The line went in the water just as a large sleek and expensive powerboat was pulling up to the wharf. Two young women were sunning themselves near the front of the boat. The head and shoulders of a man could be seen in the cockpit guiding it in.
“Hi, you guys. Looks like the fishing’s good.” One of the young women leaned over the rail on the bow and looked down at them. Her breasts were barely contained in a yellow bikini.
“Hey, Lance, look at the fish these kids caught.” She took a deep drag of a cigarette and flicked the butt overboard.
A voice called out from the cabin. “Wayne, secure the stern and bow lines.”
Wayne emerged on deck, tossed a line onto the wharf, jumped off the deck and tied the ropes from the front and rear of the boat to cleats embedded in an eight by eight that ran the width of the dock.
Lance came on deck holding a bottle of beer. He was tall with dark hair and wore white shorts, a white polo shirt and white deck shoes. “Tie it tighter, Wayne. I don’t want the hull getting scratched on the dock.”
“Don’t want to scratch Daddy’s boat,” the young woman said.
Wayne secured the ropes and walked over to Billy. “What are you catching?”
“What are you using for bait?”
Wayne walked over to the edge of the wharf and looked down. “Wow, look at them all.”
He climbed back on the boat.
“That’s an itsy-bitsy, teeny-weeny, yellow bikini if I ever saw one,” Eddy whispered.
Lance appeared with a salmon rod and cast a line just beyond where Eddy was fishing.
“Hey,” Chris said. “You could snag his line.”
Lance shrugged. He drained his bottle of beer and tossed the empty into the ocean.
“Asshole,” Chris said under his breath.
The line jerked.
“Reel it in, Eddy.”
Eddy reeled in the line then swung the fish onto the dock. “I did it, I did it.”
Billy clubbed the fish with the spear, twisted the hook out of the its mouth, baited it and Chris dropped the line back in.
“We better get going or we’ll be late for dinner,” Eddy said.
“In a minute.”
“What’s a matter, Lance?” The yellow bikini was back with a cigarette in one hand and a bottle of beer in the other. “Are those boys better fishermen than you with your big rod?”
The other woman laughed.
“What have you got there for bait?” Lance said.
“Crabs,” Eddy said.
“But we’re out,” Chris said.
“No we’re not.”
“Shut up, Eddy.” Chris stepped in front of the bait box. “Want to buy some fish? Two bucks each.”
“You’d better take him up on it, Lance. We been out here all day and you haven’t got as much as a nibble.”
“Stuff it, Gloria.” Lance reeled in his line, stowed the rod and started to get off the boat.
“Billy, take the seven fish and go up to the road,” Chris said.
“Just do it.”
“What’s going on, Chris?” Eddy said.
“Reel the line in, Eddy.” Chris handed Eddy the rod and picked up the other string of four fish.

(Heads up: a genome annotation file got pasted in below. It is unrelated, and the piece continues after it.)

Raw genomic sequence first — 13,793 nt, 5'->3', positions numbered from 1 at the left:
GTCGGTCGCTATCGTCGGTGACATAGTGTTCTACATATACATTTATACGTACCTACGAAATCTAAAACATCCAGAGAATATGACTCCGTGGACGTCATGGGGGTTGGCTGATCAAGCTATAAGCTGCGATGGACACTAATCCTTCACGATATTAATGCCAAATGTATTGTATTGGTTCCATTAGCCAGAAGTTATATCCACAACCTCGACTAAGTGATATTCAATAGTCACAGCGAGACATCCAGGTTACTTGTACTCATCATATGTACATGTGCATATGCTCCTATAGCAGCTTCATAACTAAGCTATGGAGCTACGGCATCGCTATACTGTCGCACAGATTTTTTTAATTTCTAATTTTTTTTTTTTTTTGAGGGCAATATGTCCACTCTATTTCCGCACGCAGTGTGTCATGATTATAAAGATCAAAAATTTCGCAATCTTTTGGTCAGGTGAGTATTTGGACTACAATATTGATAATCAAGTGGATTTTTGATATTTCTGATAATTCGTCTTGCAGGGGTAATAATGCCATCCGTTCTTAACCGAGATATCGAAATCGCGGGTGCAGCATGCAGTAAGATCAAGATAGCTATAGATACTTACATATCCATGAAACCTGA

Lance was a big guy, maybe twenty-five years old. His face was flushed from too much beer.
“How many fish you got there?”
“Four on the string and one at your feet. Ten bucks.”
“Hey, you got crabs in that container.”
Eddy had put down the rod and was holding the bait box like an offering.
“Just give me some bait and I’ll catch my own.”
Chris grabbed the container and dumped the remaining crabs into the ocean.
“You little jerk.” Lance came toward Chris. “Why don’t I just take those fish?”
Chris held the line with the fish over the water. “Ten bucks or I drop them in the ocean.”
“For Chrissake’s, Lance. Give the kid the money.”
Lance took his wallet out of his back pocket and found a ten-dollar bill. “Here’s your ten bucks.” He held it out.
“Take the money, Eddy, and go up to the road.”
Eddy did what Chris said.
“Now give me the fish.”
Chris threw the string at Lance’s feet.
Lance sneered. He kicked the fish aside and took a step toward Chris. “Now it’s time to teach you a lesson about respecting your elders.”
Chris reached back and pulled out the knife Billy stuck into the piling. He held the six-inch blade in front of him. His hand shook.
Lance stopped. “You think I’m afraid of a kid with a knife?”
“And another with a spear?” Billy was standing behind Lance ready to launch his spear.
Gloria laughed. “Hey, Lana, Wayne come and see this.”
Lance gave Chris enough space to get to the ramp.
“You just threatened me with a deadly weapon you little delinquent,” Lance said. “You broke the law, I know, I’m a law student at UBC.”
“So call a cop,” Chris said as he and Billy backed up the ramp.
“Why don’t you sue the kid while you’re at it, Lance?” Gloria said. “And don’t forget the fish.”
“THANKS FOR GETTING my back, Billy.”
They were walking up the road from the wharf. The sun was hidden behind the trees but there was still plenty of light. Chris and Billy were each carrying an end of the spear with the fish suspended in the middle by the loop of fishing line. There was no traffic.
“Would you have stabbed him?” Billy said.
“Would you have speared him?”
“Damn rights I would have. If he jumped you I would have stuck him good.”
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